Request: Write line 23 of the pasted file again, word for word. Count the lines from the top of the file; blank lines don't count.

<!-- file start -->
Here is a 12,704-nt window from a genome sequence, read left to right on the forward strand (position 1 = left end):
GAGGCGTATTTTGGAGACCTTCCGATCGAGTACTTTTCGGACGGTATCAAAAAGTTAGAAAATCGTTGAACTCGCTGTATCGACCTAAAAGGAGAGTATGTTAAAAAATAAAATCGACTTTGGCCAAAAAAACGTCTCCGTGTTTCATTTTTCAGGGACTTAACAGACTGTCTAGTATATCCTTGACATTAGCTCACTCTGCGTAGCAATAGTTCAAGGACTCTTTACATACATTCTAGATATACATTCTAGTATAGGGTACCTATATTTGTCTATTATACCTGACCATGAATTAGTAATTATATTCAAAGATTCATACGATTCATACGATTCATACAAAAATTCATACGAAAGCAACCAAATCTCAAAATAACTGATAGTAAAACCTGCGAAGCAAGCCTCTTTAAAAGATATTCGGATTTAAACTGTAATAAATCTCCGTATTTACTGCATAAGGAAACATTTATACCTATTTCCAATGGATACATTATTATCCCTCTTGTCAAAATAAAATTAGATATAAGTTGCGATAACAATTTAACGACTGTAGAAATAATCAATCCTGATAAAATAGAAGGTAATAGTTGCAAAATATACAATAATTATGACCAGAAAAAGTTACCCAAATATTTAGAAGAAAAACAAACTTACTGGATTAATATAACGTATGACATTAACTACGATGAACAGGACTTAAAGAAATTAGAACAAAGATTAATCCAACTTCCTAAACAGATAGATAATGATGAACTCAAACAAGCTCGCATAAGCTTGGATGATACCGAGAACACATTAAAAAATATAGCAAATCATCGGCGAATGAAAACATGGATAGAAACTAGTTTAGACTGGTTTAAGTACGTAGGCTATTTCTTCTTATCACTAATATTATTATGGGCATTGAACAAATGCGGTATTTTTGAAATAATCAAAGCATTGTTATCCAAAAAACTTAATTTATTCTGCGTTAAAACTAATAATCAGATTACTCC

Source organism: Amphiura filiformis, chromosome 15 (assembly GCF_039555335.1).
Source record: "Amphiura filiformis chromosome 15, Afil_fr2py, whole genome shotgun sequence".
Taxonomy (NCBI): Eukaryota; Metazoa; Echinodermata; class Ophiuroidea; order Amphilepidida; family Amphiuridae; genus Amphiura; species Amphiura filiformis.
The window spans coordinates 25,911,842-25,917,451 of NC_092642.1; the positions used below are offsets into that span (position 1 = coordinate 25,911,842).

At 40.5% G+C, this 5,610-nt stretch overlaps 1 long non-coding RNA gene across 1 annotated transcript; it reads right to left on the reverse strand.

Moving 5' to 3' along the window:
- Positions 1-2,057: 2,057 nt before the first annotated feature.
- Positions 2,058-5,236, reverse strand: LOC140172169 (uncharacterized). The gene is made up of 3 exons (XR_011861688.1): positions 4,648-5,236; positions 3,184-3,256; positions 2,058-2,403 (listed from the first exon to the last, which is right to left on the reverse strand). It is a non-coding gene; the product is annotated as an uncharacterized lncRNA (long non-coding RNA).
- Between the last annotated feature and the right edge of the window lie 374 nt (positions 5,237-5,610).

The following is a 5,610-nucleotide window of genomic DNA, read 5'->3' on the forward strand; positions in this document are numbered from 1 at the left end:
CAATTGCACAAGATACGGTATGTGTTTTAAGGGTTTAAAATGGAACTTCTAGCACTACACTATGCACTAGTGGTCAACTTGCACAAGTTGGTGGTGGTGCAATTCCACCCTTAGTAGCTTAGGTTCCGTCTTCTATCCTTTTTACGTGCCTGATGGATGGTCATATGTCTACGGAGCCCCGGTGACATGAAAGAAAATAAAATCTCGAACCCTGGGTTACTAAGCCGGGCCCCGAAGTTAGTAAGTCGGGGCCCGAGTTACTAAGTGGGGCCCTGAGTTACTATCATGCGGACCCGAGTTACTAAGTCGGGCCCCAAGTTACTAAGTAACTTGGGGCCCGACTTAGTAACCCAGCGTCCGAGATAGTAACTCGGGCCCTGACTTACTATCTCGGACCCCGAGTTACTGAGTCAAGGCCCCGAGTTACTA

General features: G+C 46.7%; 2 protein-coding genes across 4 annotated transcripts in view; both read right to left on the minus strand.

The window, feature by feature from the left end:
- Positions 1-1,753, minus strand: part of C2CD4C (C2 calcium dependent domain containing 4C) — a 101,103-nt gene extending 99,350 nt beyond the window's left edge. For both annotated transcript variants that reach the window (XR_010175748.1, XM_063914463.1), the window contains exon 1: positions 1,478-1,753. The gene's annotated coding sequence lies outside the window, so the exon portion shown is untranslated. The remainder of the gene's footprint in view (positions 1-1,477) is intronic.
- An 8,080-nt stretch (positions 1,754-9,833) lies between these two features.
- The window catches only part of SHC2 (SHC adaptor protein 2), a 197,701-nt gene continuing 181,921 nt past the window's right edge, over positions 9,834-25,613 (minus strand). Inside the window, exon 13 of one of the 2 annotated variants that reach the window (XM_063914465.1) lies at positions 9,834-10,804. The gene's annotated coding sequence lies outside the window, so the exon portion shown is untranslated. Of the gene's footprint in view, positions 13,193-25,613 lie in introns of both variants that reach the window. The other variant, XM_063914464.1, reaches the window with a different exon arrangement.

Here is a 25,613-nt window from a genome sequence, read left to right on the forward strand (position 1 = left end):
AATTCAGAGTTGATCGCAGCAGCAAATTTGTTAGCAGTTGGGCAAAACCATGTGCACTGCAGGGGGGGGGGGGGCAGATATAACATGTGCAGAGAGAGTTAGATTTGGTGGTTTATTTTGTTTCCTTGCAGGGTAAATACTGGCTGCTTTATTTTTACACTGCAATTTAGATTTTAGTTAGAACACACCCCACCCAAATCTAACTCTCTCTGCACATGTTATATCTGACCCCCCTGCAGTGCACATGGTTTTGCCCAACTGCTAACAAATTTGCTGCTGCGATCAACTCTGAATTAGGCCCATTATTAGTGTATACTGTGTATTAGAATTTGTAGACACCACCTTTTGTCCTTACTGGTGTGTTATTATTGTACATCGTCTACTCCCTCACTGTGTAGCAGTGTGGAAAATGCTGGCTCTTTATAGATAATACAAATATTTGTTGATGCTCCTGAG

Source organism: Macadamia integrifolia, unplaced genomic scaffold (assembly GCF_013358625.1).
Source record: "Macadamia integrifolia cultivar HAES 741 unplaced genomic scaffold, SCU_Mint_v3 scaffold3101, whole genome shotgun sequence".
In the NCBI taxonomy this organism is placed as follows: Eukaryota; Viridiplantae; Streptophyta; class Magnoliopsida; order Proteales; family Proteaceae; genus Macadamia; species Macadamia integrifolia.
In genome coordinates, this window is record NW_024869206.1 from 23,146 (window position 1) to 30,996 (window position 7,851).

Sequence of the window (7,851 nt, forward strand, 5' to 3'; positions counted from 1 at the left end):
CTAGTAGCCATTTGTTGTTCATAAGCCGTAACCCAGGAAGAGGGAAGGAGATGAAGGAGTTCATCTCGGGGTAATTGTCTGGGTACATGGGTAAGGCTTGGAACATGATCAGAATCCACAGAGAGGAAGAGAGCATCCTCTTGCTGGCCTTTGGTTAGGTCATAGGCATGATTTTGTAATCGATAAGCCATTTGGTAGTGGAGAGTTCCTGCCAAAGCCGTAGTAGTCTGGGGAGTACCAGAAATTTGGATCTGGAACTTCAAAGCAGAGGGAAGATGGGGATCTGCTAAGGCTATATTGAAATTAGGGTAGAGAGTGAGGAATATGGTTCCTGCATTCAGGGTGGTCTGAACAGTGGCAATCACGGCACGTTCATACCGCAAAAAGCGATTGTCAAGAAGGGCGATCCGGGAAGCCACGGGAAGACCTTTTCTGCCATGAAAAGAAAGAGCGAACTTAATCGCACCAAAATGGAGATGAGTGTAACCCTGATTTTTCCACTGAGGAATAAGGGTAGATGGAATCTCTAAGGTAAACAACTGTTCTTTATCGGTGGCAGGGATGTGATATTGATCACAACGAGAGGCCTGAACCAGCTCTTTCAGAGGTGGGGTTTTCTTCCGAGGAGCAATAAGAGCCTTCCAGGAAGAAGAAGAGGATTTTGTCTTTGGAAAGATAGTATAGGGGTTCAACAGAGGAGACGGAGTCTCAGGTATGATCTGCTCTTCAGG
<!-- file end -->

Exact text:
In the NCBI taxonomy this organism is placed as follows: Eukaryota; Viridiplantae; Streptophyta; class Magnoliopsida; order Proteales; family Proteaceae; genus Macadamia; species Macadamia integrifolia.